COVID-19 highlights Importance of Responsibly Managed Supply Chains
| The current COVID-19 crisis has highlighted the human face of supply chains and how it important it is to consider individuals which are more vulnerable and exposed to exploitation, particularly, as economic conditions become more challenging.
The International Labour Organisation (ILO) reports that, globally, almost 21 million people are victims of forced labour, with an estimated 19 million of those exploited by private individuals and enterprises.
Identifying and supporting vulnerable people in Australian supply chains was already a key focus of a nation-wide industry working group comprising key roads sector organisations. The Coalition members to date are ISCA, Australian Constructors Association, Downer, Fulton Hogan, John Holland, Main Roads WA, McConnell Dowell, Lendlease, Transurban and the Victorian Department of Transport
The Coalition’s aim is to work together to equip members to better respond to legislation, and ultimately, minimise the risk of modern slavery occurring in project operations and supply chains. Led by the Infrastructure Sustainability Council of Australia (ISCA), the coalition is seeking to drive a consistent and collaborative response to preventing and addressing modern slavery risks within their industry.
“The COVID-19 crisis has only emphasised the importance of having an industry-wide approach to modern slavery,” said ISCA CEO Ainsley Simpson.
“People that are already vulnerable to exploitation are now even more vulnerable as a result of the pandemic,” said Ms Simpson, “particularly as people become more desperate to work or who may slip through cracks in government support schemes”.
“As we weather the COVID-19 crisis, and then ramp-up to support the economic recovery on the other side, it is absolutely critical that the infrastructure sector invests in sustainable, inclusive and resilient supply chains. This is to not only deliver long-term value creation, but also to commit to meeting our social and ethical responsibilities,” she said.
While the legislation is focused on reporting, the Coalition believes it also provides organisations with a framework for managing modern slavery risks in practice, both in their own operations and in their supply chains.
Vanessa Zimmerman, CEO of Pillar Two
, a business and human rights advisory firm, and Independent Chair of the Coalition, emphasised the importance of this Coalition, saying, “it is the right time for the road infrastructure industry to be proactive as well as look for collaborative solutions”.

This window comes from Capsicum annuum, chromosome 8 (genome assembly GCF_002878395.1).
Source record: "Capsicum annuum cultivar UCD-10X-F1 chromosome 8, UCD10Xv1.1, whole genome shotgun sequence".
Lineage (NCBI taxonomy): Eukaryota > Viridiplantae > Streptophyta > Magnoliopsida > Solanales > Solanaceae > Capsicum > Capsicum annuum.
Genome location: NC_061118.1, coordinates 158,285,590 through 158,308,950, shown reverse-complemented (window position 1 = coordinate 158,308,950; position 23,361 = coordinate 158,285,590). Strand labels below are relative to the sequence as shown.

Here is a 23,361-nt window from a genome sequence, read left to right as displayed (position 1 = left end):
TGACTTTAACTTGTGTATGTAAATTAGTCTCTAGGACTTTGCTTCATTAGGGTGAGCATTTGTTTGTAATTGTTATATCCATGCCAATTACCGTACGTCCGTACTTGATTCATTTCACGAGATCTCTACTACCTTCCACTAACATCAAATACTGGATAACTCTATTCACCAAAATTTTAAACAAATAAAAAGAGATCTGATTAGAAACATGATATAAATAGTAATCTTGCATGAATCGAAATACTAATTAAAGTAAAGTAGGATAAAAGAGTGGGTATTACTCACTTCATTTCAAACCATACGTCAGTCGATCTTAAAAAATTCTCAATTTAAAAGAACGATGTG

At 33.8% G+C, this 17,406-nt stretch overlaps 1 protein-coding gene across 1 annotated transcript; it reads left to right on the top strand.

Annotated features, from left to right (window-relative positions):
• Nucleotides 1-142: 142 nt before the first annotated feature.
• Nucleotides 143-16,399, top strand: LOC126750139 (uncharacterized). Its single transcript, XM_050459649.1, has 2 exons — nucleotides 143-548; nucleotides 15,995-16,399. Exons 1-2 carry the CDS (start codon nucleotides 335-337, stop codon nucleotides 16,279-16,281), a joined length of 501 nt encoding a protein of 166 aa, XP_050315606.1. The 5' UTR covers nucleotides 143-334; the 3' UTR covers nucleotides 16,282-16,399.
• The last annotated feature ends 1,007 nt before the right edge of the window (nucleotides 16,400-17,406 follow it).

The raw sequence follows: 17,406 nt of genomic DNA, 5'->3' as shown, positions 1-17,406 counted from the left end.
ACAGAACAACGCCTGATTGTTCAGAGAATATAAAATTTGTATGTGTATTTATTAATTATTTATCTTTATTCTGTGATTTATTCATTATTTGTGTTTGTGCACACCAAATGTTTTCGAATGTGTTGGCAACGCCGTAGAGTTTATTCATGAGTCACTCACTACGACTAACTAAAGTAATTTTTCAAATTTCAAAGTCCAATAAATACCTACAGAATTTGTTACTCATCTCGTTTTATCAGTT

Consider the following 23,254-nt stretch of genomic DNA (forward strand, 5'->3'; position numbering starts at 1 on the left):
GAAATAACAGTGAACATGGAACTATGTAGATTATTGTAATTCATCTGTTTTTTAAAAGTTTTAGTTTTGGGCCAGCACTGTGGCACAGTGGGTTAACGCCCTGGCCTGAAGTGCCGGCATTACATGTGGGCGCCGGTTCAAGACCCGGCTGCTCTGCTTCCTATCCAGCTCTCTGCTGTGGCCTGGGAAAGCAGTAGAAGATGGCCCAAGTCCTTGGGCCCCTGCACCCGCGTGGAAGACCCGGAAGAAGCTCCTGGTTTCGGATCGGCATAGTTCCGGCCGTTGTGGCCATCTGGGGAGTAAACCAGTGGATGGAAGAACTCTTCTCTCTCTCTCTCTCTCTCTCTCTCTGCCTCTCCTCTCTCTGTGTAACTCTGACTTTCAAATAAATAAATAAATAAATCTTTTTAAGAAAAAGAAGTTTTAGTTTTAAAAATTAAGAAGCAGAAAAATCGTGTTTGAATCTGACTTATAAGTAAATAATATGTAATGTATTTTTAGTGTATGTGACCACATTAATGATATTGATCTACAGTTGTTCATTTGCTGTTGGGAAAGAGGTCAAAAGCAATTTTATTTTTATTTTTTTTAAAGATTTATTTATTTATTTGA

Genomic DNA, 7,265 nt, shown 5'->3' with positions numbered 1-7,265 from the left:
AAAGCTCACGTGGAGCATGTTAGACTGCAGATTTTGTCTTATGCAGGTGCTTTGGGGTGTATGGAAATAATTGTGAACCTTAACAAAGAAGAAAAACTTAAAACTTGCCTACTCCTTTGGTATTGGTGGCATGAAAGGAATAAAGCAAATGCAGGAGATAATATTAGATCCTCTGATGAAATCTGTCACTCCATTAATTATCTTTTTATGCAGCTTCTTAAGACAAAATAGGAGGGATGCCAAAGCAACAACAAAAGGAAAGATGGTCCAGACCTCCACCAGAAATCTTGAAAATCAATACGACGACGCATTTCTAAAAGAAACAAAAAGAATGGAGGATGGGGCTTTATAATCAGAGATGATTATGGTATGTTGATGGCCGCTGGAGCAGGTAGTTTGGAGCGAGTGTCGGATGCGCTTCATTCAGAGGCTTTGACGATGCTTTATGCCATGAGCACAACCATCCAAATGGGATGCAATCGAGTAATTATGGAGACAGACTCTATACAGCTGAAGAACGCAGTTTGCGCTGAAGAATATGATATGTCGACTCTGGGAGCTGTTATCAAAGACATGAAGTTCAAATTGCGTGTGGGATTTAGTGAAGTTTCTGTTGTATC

“With significant growth in the Australian road infrastructure sector, the recent modern slavery legislation as well as increasing expectations from external stakeholders - including investors, customers and civil society - companies in the road sector need to be able to know and show that they are managing their modern slavery risks,” said Ms Zimmerman
This is the case now more than ever as we face uncertainty due to the COVID-19 pandemic, with experts identifying increasing risks for abuse of workers in global supply chains,” she said.
Over the coming year, the Coalition will continue to focus on enhancing the road sector’s knowledge around the risks of modern slavery as well as building members’ capacity to respond to those risks, focusing on what collaborative opportunities exist as a sector to tackle effective modern slavery risk management and reporting together, as well as provide a forum to consider these issues in the light of the COVID-19 crisis.
If you operate in the road infrastructure sector and would like more information about how to join the Coalition please contact Paul Davies from ISCA on email@example.com
About the Commonwealth Modern Slavery Act (2018)
The Commonwealth Modern Slavery Act was passed by the Australian Parliament in November 2018 and entered into force in January 2019. The Act includes a national requirement for large businesses and other organizations in Australia to report on how they are responding to modern slavery. It is designed to help businesses identify and address modern slavery risks and maintain responsible supply chains. The requirement compels businesses to prepare annual modern slavery statements setting out their response to modern slavery risks throughout their operations and supply chains.